Chief Wahoo

Chief Wahoo

Chief Wahoo was the primary logo of the Ohio-based Major League Baseball (MLB) franchise the Cleveland Indians. As part of the larger Native American mascot controversy, it drew criticism from many people including Native Americans, social scientists, and religious and educational groups, but remains popular among many fans of the team. MLB commissioner Rob Manfred and Indians’ owner Paul Dolan announced that Chief Wahoo would no longer appear on uniforms or stadium signs following the end of the 2018 season. The team’s primary logo is now a block ‘C.’

The logo was last worn by the Indians in a loss to the Houston Astros on October 8 in the 2018 American League Division Series. News outlets noted the irony of the logo’s final appearance being on Indigenous Peoples’ Day/Columbus Day.

The character dates back to 1932 when the front page of the Plain Dealer featured a cartoon by Fred George Reinert that used a caricatured Native American character with a definite resemblance to the later Chief Wahoo as a stand-in for the Cleveland Indians winning an important victory. The character came to be called ‘The Little Indian,’ eventually becoming a fixture in the paper’s coverage of the team, including a small front-page visual box where his head would peek out to announce the outcome of the latest game. Journalist George Condon would write in 1972, ‘When the baseball club decided to adopt an Indian caricature as its official symbol, it hired an artist to draw a little guy who came very close to Reinert’s creation; a blood brother, unquestionably.’

In 1947, Cleveland Indians owner Bill Veeck hired the J.F. Novak Company, designers of patches worn by the Cleveland police and fire departments, to create a new logo for his team. Seventeen-year-old draftsman Walter Goldbach, an employee of the Novak Company, was asked to perform the job. Tasked with creating a mascot that ‘would convey a spirit of pure joy and unbridled enthusiasm,’ he created a smiling face with yellow skin and a prominent nose. The phrase ‘Chief Wahoo’ had already been used for years before its use as a reference to the Indian’s mascot. There was a popular newspaper comic strip called ‘Big Chief Wahoo’ that ran from 1936 to 1947.

Native American player, Louis Sockalexis, was an outfielder for the Indian’s predecessors the Cleveland Spiders. He is one of the first Native Americans to play Major League Baseball. Questionable origin myth indicates that the names Indians and Chief Wahoo were meant to honor him. The Penobscot, Louis Sockalexis’ tribe, petitioned the Cleveland Indians to discontinue the use of Chief Wahoo.

Sportswriters would eventually take to calling the unnamed character ‘Chief Wahoo.’ Goldbach has said that the logo’s moniker is inaccurate. Quoting a child he met while talking at a school, Goldbach explained in a 2008 interview, ‘He’s not a chief, he’s a brave. He only has one feather. Chiefs have full headdresses.’ In 1951, the mascot was redesigned with a smaller nose and red skin instead of yellow skin. This red skin logo also appeared in 1948 and 1949.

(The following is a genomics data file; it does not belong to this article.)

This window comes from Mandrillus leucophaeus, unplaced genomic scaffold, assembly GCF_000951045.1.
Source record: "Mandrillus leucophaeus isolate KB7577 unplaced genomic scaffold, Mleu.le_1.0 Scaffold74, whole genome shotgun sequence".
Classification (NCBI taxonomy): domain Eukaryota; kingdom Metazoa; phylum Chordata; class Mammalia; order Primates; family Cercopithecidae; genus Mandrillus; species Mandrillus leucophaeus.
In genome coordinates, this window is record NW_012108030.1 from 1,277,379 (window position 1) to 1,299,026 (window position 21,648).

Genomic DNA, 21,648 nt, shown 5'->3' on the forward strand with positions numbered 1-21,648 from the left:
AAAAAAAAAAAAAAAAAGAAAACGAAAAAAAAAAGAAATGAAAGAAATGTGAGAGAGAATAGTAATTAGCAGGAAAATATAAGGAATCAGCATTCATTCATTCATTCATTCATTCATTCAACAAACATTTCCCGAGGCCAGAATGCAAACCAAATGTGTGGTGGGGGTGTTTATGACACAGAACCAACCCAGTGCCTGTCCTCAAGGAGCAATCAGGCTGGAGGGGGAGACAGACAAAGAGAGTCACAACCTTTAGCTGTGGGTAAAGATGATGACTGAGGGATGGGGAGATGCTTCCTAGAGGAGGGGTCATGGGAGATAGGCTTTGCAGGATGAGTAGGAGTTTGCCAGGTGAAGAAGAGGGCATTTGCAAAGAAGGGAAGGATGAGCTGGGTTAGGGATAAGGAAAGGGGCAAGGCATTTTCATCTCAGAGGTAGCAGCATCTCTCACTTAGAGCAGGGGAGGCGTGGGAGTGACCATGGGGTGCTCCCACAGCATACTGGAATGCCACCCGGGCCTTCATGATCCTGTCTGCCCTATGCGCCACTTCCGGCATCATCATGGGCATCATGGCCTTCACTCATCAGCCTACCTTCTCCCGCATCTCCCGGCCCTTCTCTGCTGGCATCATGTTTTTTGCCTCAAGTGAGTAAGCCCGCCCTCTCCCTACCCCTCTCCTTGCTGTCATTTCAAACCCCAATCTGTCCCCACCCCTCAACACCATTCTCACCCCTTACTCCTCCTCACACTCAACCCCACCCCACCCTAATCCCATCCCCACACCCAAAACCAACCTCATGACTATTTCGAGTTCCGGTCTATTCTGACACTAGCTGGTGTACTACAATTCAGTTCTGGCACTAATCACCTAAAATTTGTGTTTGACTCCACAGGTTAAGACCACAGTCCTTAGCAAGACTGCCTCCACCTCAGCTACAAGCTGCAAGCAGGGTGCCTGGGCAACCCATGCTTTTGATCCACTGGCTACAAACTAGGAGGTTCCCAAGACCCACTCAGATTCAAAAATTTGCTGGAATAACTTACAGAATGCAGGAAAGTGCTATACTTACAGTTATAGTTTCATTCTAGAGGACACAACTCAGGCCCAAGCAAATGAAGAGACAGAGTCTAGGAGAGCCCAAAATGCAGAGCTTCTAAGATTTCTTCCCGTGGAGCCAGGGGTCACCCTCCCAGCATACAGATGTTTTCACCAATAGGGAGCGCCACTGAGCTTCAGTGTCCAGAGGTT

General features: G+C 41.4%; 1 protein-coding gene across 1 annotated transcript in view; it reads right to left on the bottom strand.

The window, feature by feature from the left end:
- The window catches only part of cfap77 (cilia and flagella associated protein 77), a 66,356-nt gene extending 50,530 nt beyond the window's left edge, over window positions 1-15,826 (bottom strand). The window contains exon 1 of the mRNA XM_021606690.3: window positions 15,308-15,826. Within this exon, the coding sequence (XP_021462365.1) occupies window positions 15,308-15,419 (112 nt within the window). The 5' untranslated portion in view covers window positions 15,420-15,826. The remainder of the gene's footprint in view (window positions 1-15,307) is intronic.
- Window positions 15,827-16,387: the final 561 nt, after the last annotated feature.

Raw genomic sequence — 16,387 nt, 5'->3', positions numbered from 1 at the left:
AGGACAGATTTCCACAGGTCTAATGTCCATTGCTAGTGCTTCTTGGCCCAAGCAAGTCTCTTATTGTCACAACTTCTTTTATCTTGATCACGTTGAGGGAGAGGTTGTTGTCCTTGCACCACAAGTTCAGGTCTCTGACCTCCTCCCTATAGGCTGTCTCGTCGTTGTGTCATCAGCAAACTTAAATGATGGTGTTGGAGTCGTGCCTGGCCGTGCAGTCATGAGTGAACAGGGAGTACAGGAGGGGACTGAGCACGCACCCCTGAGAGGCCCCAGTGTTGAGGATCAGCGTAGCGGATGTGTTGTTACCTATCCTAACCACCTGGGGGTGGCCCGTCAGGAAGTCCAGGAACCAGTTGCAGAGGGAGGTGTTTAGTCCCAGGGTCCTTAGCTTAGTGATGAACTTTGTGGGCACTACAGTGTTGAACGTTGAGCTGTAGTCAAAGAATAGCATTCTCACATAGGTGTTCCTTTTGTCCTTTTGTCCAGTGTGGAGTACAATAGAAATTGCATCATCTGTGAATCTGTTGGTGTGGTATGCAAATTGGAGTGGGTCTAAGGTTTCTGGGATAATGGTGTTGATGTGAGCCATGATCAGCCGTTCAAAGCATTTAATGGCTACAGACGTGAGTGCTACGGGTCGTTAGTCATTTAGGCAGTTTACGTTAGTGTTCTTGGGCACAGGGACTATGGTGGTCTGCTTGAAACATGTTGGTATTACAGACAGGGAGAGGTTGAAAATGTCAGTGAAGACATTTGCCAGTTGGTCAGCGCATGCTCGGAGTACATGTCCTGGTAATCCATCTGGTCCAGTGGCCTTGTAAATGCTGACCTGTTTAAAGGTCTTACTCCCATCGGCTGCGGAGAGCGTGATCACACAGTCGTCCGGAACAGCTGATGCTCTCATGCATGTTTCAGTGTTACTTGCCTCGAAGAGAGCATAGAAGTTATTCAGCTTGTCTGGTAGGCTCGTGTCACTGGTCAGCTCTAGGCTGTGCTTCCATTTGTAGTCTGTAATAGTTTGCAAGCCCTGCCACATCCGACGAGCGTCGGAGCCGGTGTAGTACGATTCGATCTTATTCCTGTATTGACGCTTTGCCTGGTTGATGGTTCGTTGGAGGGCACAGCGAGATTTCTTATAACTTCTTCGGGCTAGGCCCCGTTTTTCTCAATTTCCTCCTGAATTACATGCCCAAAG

Ohio sportswriter Terry Pluto has described comics of Chief Wahoo that would run on the front page of the ‘Cleveland Plain Dealer’ in the 1950s, with the character’s depiction signifying the outcome of yesterday’s game. Wins were illustrated by Chief Wahoo holding a lantern in one hand and extending the index finger on his other. Losses were illustrated by a ‘battered’ Chief Wahoo, complete with black eye, missing teeth, and crumpled feathers.

During his tenure as President of the Cleveland Indians baseball team, Peter Bavasi asked players how the team’s uniforms should look. Bavasi has described Joe Carter and Pat Tabler suggesting that Chief Wahoo be added to the hats, with Tabler predicting that it would ‘sell like crazy.’ Bavasi recalls expressing concern that it would offend Native American groups, but that player Bert Blyleven reassured him, ‘Nah, it shouldn’t. Really looks like [manager] Phil Seghi.’ Blyleven made a similar remark to Sports Illustrated, and the magazine described the resemblance as ‘uncanny.’ Tabler’s prediction was ultimately borne out, with hat sales increasing significantly after the reintroduction of Chief Wahoo. The revised hat design has been described as a change ‘in keeping with Major League Baseball’s trend toward ‘old-style’ simulacra.’ Around the time Bavasi added Chief Wahoo to the team’s hats in 1986, he also banned ‘derogatory’ banners at the stadium.

As part of the Native American mascot controversy, Chief Wahoo has drawn particular criticism. However, the use of ‘Indians’ as the name of a team is also part of the controversy that has led over 115 professional organizations representing civil rights, educational, athletic, and scientific experts to publish resolutions or policies that state that any use of Native American names or symbols by non-native sports teams is a harmful form of ethnic stereotyping that promotes misunderstanding and prejudice and contribute to other problems faced by Native Americans.

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